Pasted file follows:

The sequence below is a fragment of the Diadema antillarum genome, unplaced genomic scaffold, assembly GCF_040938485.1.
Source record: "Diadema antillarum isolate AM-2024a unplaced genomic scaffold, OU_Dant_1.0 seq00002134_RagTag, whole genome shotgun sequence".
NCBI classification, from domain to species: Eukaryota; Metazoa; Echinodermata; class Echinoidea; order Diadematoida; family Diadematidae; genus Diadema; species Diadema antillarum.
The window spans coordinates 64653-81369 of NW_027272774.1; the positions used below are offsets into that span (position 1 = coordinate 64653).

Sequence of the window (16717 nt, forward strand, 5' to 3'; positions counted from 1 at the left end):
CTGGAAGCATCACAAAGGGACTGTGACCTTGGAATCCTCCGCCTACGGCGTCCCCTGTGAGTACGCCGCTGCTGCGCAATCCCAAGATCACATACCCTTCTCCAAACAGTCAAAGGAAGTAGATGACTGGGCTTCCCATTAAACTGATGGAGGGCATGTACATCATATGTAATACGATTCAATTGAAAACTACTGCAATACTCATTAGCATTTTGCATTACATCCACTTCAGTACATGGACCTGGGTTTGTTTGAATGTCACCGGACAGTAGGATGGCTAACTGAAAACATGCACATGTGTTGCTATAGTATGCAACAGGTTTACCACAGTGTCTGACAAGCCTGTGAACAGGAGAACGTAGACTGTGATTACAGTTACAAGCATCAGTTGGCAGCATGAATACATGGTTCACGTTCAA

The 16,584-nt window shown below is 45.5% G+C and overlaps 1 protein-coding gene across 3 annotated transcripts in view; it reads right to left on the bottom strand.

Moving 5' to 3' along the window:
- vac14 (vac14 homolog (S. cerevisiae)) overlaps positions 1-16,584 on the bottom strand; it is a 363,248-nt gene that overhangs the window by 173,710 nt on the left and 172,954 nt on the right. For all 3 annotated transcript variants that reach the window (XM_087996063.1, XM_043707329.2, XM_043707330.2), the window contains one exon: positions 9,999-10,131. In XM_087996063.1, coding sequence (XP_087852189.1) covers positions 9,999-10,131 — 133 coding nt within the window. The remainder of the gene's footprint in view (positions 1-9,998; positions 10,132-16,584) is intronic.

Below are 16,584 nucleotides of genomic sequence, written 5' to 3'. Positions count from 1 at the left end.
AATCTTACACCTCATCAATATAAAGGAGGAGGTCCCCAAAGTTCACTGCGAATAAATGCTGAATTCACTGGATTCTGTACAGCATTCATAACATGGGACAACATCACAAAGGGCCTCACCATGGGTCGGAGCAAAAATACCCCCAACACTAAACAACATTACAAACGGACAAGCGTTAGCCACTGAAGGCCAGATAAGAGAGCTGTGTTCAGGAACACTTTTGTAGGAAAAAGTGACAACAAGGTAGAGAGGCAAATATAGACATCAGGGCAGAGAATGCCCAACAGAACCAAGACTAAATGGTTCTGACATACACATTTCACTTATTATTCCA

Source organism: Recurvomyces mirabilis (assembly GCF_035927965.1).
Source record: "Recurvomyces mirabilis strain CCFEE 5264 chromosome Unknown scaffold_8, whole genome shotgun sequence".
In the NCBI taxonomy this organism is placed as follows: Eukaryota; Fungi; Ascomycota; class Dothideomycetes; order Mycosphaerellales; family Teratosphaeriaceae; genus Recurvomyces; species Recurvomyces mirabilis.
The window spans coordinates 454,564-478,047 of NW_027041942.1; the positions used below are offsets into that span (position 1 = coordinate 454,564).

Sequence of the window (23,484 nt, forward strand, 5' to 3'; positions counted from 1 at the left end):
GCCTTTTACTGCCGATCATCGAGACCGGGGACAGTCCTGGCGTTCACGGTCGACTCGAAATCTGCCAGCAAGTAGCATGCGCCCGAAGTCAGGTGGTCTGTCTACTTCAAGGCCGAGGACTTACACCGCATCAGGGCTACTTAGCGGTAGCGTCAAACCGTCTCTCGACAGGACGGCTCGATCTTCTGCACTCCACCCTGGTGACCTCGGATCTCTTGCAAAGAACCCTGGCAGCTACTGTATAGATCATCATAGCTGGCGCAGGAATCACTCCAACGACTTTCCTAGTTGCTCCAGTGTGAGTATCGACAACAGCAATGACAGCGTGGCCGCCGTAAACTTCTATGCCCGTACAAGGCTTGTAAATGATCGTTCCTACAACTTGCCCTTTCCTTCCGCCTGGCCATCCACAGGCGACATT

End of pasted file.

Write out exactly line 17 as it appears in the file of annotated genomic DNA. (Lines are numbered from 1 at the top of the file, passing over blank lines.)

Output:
GCCTTTTACTGCCGATCATCGAGACCGGGGACAGTCCTGGCGTTCACGGTCGACTCGAAATCTGCCAGCAAGTAGCATGCGCCCGAAGTCAGGTGGTCTGTCTACTTCAAGGCCGAGGACTTACACCGCATCAGGGCTACTTAGCGGTAGCGTCAAACCGTCTCTCGACAGGACGGCTCGATCTTCTGCACTCCACCCTGGTGACCTCGGATCTCTTGCAAAGAACCCTGGCAGCTACTGTATAGATCATCATAGCTGGCGCAGGAATCACTCCAACGACTTTCCTAGTTGCTCCAGTGTGAGTATCGACAACAGCAATGACAGCGTGGCCGCCGTAAACTTCTATGCCCGTACAAGGCTTGTAAATGATCGTTCCTACAACTTGCCCTTTCCTTCCGCCTGGCCATCCACAGGCGACATT